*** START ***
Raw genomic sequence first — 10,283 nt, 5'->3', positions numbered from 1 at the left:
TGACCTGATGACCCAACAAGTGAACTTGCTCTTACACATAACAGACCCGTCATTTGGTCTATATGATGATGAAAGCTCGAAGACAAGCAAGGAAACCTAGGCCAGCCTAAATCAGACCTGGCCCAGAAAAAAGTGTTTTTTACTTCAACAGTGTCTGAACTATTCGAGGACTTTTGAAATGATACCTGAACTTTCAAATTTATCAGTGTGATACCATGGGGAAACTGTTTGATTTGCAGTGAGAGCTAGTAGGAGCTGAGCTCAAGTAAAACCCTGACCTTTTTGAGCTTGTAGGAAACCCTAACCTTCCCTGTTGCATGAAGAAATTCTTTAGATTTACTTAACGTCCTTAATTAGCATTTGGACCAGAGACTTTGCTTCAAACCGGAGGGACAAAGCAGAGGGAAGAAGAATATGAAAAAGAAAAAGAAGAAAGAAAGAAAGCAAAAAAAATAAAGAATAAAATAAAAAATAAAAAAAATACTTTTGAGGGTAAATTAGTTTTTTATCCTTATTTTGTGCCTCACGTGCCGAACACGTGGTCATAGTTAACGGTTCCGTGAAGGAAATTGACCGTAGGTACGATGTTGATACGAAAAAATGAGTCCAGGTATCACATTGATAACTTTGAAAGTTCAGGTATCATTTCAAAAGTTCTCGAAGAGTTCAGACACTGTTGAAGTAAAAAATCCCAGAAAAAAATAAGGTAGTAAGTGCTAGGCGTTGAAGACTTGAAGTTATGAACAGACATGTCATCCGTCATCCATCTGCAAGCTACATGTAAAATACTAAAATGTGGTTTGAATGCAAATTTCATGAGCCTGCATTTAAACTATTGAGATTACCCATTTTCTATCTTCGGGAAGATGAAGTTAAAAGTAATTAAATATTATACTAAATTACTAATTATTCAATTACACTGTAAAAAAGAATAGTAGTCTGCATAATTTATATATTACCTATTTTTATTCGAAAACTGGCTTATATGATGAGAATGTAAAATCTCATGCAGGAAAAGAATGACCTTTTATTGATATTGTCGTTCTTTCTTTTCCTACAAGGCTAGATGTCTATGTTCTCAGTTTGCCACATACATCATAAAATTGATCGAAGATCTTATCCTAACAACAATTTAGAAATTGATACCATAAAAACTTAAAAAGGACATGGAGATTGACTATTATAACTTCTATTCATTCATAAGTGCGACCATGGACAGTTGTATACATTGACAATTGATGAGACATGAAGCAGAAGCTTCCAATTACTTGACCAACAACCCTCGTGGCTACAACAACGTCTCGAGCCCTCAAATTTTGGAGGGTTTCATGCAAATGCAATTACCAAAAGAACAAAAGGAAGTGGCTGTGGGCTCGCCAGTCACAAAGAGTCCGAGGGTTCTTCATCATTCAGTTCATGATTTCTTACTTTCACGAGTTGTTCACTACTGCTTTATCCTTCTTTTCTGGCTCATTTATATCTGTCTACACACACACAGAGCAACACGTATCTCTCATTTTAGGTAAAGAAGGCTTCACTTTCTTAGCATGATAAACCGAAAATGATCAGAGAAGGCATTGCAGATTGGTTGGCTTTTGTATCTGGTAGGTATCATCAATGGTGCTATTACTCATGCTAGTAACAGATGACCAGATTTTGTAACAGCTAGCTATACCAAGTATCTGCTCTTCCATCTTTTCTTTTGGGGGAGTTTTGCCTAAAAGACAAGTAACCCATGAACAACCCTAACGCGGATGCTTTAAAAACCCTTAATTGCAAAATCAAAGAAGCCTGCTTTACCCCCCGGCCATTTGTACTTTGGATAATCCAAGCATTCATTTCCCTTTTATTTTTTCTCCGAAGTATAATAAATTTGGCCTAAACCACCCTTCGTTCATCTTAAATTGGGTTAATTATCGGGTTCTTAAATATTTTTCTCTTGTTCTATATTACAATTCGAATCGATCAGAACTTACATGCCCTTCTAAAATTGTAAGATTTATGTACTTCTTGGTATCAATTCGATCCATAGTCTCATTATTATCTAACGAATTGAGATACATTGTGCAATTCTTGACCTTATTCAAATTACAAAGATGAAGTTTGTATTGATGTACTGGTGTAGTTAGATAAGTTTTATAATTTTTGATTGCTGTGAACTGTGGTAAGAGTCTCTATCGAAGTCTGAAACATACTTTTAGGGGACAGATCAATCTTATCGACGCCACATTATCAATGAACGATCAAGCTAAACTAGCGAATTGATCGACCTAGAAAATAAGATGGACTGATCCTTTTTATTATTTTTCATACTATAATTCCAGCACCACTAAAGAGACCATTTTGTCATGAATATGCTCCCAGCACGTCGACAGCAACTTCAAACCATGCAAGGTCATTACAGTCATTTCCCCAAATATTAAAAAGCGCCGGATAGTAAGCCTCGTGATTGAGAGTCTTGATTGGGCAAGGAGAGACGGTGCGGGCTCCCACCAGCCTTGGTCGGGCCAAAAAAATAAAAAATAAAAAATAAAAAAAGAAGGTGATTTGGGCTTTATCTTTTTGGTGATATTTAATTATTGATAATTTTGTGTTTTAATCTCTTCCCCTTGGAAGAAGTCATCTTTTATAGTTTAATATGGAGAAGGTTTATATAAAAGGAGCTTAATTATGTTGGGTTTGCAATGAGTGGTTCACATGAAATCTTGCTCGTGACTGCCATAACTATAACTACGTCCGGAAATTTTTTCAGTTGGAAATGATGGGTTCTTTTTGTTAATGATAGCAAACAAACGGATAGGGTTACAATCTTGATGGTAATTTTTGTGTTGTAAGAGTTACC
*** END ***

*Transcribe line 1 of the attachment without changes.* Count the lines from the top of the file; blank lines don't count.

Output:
Raw genomic sequence first — 10,283 nt, 5'->3', positions numbered from 1 at the left: